Given the importance of our hormones and how much they impact our body and lives, utilizing the steps below – if you haven’t already – would be wise.
Let’s start with the first and most crucial – stress management.
1. Keep Stress Minimal
Stress is one of the biggest factors that impact hormonal health. Dealing with chronic stress will cause spikes and dips in several hormones like cortisol, epinephrine, vasopressin, thyroid hormones, prolactin, and growth hormones.
These hormones respond to stress in the following ways:
- Cortisol: activates the pituitary-adrenal axis. Cortisol is the main stress hormone released in response to an innate need for survival.
- Catecholamines (dopamine, norepinephrine, epinephrine): activates the pituitary-adrenal axis. This leads to increased cardiac output, skeletal muscle blood flow, sodium retention, reduced intestinal motility, cutaneous vasoconstriction, increased glucose, bronchiolar dilatation, and behavioral activation.
- Vasopressin: acute stress triggers the release of vasopressin from the paraventricular nucleus of the hypothalamus along with corticotrophin-releasing hormone (CRH).
- Gonadotropins (FSH and LH): when stressed, there is a suppression of circulating gonadotropins and gonadal steroid hormones. This can disrupt the normal menstrual cycle and may lead to complete impairment of reproductive function.
- Thyroid Hormones: during stressful conditions, thyroid function gets down-regulated. Stress inhibits thyroid-stimulating hormone (TSH) secretion, as well as slows the release of T3 and T4.
- Prolactin: levels can either increase or decrease during stress. Acts to maintain homeostasis within the immune system.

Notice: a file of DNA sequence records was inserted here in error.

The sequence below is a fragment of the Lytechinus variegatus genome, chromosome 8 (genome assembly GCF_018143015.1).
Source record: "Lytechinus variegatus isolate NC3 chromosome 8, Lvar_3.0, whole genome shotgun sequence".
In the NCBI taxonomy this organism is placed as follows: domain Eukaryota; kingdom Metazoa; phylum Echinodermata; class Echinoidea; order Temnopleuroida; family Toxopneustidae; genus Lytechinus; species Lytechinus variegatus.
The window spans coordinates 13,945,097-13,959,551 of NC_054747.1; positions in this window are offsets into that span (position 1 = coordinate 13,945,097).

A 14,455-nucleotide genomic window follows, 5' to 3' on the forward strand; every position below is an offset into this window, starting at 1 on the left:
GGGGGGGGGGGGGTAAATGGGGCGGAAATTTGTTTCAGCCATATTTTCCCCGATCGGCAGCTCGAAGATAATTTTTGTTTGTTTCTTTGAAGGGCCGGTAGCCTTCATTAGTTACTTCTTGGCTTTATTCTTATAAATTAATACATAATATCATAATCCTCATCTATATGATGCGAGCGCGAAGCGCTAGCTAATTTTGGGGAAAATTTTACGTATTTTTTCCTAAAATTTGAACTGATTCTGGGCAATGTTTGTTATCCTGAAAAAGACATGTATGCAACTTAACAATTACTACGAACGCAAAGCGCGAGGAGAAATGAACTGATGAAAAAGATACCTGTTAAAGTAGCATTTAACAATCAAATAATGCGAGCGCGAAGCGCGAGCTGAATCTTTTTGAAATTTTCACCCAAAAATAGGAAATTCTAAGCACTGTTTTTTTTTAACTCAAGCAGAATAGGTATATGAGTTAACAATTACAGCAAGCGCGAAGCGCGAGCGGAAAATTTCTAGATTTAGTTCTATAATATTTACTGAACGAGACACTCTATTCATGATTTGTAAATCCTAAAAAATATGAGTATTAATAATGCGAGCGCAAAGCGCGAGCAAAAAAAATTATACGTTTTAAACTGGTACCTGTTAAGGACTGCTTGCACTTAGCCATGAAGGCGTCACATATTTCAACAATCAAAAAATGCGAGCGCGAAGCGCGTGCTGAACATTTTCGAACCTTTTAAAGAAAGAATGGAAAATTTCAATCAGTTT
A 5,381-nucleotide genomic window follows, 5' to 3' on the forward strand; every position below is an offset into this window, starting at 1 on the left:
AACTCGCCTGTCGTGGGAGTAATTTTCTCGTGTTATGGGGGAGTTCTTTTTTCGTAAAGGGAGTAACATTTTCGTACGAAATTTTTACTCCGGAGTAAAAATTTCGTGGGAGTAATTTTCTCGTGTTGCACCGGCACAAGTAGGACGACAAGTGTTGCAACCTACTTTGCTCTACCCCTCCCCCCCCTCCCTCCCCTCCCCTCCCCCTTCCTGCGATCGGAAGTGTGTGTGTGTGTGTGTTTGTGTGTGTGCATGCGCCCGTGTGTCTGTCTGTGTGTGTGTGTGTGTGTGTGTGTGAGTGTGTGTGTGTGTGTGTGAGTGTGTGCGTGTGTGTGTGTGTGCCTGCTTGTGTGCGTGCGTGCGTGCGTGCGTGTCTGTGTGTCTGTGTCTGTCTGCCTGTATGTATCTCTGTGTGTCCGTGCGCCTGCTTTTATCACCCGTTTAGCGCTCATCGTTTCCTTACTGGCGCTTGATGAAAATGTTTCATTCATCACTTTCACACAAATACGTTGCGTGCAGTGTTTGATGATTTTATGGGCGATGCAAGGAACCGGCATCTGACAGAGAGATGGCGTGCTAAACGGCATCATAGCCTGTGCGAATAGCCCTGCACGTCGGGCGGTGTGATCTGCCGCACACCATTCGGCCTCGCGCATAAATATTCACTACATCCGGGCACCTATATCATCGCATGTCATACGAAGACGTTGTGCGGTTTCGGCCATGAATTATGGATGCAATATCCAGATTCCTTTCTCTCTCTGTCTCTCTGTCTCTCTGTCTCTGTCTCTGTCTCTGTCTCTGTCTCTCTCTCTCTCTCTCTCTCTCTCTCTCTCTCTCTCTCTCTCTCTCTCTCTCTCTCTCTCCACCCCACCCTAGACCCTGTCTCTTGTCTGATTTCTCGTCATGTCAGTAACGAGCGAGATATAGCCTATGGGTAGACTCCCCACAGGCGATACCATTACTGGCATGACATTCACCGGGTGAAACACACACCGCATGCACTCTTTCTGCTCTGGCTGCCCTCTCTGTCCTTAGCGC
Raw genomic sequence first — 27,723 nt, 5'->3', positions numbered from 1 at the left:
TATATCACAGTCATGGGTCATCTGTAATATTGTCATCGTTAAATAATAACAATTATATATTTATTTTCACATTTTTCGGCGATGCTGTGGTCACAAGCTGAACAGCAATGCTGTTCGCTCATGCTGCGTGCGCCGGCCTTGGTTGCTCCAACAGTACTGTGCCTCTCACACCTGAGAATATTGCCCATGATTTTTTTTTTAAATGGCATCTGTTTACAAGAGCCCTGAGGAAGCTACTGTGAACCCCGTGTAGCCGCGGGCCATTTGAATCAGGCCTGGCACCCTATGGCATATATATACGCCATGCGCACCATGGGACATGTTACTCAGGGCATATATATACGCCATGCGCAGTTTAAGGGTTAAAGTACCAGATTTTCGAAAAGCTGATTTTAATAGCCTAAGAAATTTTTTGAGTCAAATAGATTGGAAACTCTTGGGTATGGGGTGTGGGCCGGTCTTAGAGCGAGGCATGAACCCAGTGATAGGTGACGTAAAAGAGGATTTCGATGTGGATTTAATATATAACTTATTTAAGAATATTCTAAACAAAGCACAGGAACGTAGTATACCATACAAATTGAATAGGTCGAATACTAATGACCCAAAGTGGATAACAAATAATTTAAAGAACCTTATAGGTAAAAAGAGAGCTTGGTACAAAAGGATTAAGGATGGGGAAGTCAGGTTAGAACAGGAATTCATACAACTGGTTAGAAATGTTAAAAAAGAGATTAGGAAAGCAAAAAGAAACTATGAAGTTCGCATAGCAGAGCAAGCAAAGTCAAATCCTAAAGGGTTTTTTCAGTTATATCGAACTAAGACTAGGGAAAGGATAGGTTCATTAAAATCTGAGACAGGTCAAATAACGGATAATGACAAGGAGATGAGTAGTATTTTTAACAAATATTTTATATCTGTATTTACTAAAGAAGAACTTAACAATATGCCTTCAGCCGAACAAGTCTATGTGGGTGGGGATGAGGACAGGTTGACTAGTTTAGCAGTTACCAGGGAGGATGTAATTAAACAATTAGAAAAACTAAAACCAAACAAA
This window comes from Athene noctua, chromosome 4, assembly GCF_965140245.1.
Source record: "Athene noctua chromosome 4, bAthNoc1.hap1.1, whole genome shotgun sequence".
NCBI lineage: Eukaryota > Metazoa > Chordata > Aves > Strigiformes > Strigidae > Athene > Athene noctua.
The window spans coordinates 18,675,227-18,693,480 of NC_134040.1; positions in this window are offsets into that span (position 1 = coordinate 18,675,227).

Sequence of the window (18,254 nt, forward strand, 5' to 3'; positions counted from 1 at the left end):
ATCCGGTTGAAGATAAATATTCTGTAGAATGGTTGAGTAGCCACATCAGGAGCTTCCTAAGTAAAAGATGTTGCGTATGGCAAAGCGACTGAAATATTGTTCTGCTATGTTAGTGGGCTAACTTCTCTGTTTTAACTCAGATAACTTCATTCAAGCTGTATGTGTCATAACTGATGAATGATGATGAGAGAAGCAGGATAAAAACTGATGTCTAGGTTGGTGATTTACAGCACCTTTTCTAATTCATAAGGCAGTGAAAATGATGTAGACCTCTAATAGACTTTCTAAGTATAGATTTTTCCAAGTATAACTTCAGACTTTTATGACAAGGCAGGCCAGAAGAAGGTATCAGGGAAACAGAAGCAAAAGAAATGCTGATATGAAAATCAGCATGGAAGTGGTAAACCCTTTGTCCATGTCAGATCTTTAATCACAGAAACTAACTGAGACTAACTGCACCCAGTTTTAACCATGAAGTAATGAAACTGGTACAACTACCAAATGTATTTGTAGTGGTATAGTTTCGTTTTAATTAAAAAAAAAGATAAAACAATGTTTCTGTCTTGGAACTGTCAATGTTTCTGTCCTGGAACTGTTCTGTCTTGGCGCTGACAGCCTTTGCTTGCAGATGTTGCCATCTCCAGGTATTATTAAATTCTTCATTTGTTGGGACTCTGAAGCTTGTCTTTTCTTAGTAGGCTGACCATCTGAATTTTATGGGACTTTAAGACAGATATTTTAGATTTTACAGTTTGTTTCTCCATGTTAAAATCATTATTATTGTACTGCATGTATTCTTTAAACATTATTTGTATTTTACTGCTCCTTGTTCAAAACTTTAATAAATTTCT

- Growth Hormones: levels are increased during acute physical stress (like exercise). May enhance metabolism. With psychological stress, however, there is a growth hormone secretory defect.
Some of these stressful responses, if chronic, can lead to endocrine disorders like Graves’ disease, diabetes, adrenal fatigue, obesity, sexual dysfunction, and more.
Completely avoiding stress isn’t realistic, but managing it is important to prevent it from becoming a chronic state of being.
Some scientifically-proven ways of managing stress include exercising every day, meditating, getting enough sleep, connecting with the community, and practicing breathwork.
You can also nourish and support the body’s ability to respond to stress by supplementing with adrenal tonics, like the one created by Cymbiotika.
2. Avoid Chemical Products
Certain types of chemicals called endocrine-disrupting chemicals are chemicals or mixtures of chemicals that interfere with the way the body’s hormones work.
They’re present in a variety of products that most people use every day. Things like BPA found in plastics, and Perfluorooctanoic acid (PFOA) in Teflon coatings make up for a majority of infertility issues.
Other common endocrine-disrupting chemicals include herbicides and pesticides, parabens, and triclosan. These ingredients are often found in cleaning products like window cleaners and dishwashing liquids, personal care items like toothpaste and deodorant, and kitchen staples like plastic straws and cans of beans.
Instead, opt for products that don’t contain a long list of nasty ingredients. I like Dr. Bronner’s liquid soap (can be used for multiple cleaning purposes), Eco’s dishwashing liquid, Redmond Toothpaste, and Crystal Mineral Deodorant Sticks.
3. Get Enough Sleep
How much sleep you get, and what time you go to sleep are crucial factors in determining how your hormones function.